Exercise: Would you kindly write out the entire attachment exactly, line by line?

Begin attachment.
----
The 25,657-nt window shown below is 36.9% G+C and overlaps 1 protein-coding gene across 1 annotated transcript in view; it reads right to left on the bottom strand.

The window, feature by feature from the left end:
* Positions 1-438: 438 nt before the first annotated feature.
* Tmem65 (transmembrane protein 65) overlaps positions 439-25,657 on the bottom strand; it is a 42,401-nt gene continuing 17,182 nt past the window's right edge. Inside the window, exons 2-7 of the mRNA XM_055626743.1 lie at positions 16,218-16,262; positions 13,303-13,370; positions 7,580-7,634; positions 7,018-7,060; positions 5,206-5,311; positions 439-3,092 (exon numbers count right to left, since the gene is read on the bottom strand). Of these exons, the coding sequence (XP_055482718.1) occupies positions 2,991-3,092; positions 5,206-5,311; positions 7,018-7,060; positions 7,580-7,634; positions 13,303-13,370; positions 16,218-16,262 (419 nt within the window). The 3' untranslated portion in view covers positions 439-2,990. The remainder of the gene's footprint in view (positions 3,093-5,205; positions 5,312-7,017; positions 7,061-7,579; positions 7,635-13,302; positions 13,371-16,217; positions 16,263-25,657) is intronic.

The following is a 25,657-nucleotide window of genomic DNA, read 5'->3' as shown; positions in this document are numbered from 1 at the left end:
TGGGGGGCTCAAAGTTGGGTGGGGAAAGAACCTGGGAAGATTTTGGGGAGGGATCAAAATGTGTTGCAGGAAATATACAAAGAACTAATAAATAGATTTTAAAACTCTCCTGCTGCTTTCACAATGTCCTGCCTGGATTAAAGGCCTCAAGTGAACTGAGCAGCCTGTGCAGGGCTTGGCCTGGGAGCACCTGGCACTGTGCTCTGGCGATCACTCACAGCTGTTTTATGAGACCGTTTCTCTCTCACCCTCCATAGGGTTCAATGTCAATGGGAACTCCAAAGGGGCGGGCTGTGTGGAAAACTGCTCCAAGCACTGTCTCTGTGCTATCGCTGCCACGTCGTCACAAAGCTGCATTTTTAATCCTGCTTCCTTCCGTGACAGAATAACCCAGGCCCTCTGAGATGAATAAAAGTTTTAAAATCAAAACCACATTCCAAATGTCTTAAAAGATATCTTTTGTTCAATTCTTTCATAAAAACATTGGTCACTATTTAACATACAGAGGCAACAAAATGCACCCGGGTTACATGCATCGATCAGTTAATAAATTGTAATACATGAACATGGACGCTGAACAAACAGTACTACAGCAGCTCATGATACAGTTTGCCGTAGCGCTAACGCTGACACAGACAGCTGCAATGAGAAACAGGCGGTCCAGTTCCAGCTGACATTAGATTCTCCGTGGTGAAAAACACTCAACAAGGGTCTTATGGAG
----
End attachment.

The 25,657-nt window shown below is 36.9% G+C and overlaps 1 protein-coding gene across 1 annotated transcript in view; it reads right to left on the bottom strand.

The window, feature by feature from the left end:
* Positions 1-438: 438 nt before the first annotated feature.
* Tmem65 (transmembrane protein 65) overlaps positions 439-25,657 on the bottom strand; it is a 42,401-nt gene continuing 17,182 nt past the window's right edge. Inside the window, exons 2-7 of the mRNA XM_055626743.1 lie at positions 16,218-16,262; positions 13,303-13,370; positions 7,580-7,634; positions 7,018-7,060; positions 5,206-5,311; positions 439-3,092 (exon numbers count right to left, since the gene is read on the bottom strand). Of these exons, the coding sequence (XP_055482718.1) occupies positions 2,991-3,092; positions 5,206-5,311; positions 7,018-7,060; positions 7,580-7,634; positions 13,303-13,370; positions 16,218-16,262 (419 nt within the window). The 3' untranslated portion in view covers positions 439-2,990. The remainder of the gene's footprint in view (positions 3,093-5,205; positions 5,312-7,017; positions 7,061-7,579; positions 7,635-13,302; positions 13,371-16,217; positions 16,263-25,657) is intronic.

The following is a 25,657-nucleotide window of genomic DNA, read 5'->3' as shown; positions in this document are numbered from 1 at the left end:
TGGGGGGCTCAAAGTTGGGTGGGGAAAGAACCTGGGAAGATTTTGGGGAGGGATCAAAATGTGTTGCAGGAAATATACAAAGAACTAATAAATAGATTTTAAAACTCTCCTGCTGCTTTCACAATGTCCTGCCTGGATTAAAGGCCTCAAGTGAACTGAGCAGCCTGTGCAGGGCTTGGCCTGGGAGCACCTGGCACTGTGCTCTGGCGATCACTCACAGCTGTTTTATGAGACCGTTTCTCTCTCACCCTCCATAGGGTTCAATGTCAATGGGAACTCCAAAGGGGCGGGCTGTGTGGAAAACTGCTCCAAGCACTGTCTCTGTGCTATCGCTGCCACGTCGTCACAAAGCTGCATTTTTAATCCTGCTTCCTTCCGTGACAGAATAACCCAGGCCCTCTGAGATGAATAAAAGTTTTAAAATCAAAACCACATTCCAAATGTCTTAAAAGATATCTTTTGTTCAATTCTTTCATAAAAACATTGGTCACTATTTAACATACAGAGGCAACAAAATGCACCCGGGTTACATGCATCGATCAGTTAATAAATTGTAATACATGAACATGGACGCTGAACAAACAGTACTACAGCAGCTCATGATACAGTTTGCCGTAGCGCTAACGCTGACACAGACAGCTGCAATGAGAAACAGGCGGTCCAGTTCCAGCTGACATTAGATTCTCCGTGGTGAAAAACACTCAACAAGGGTCTTATGGAG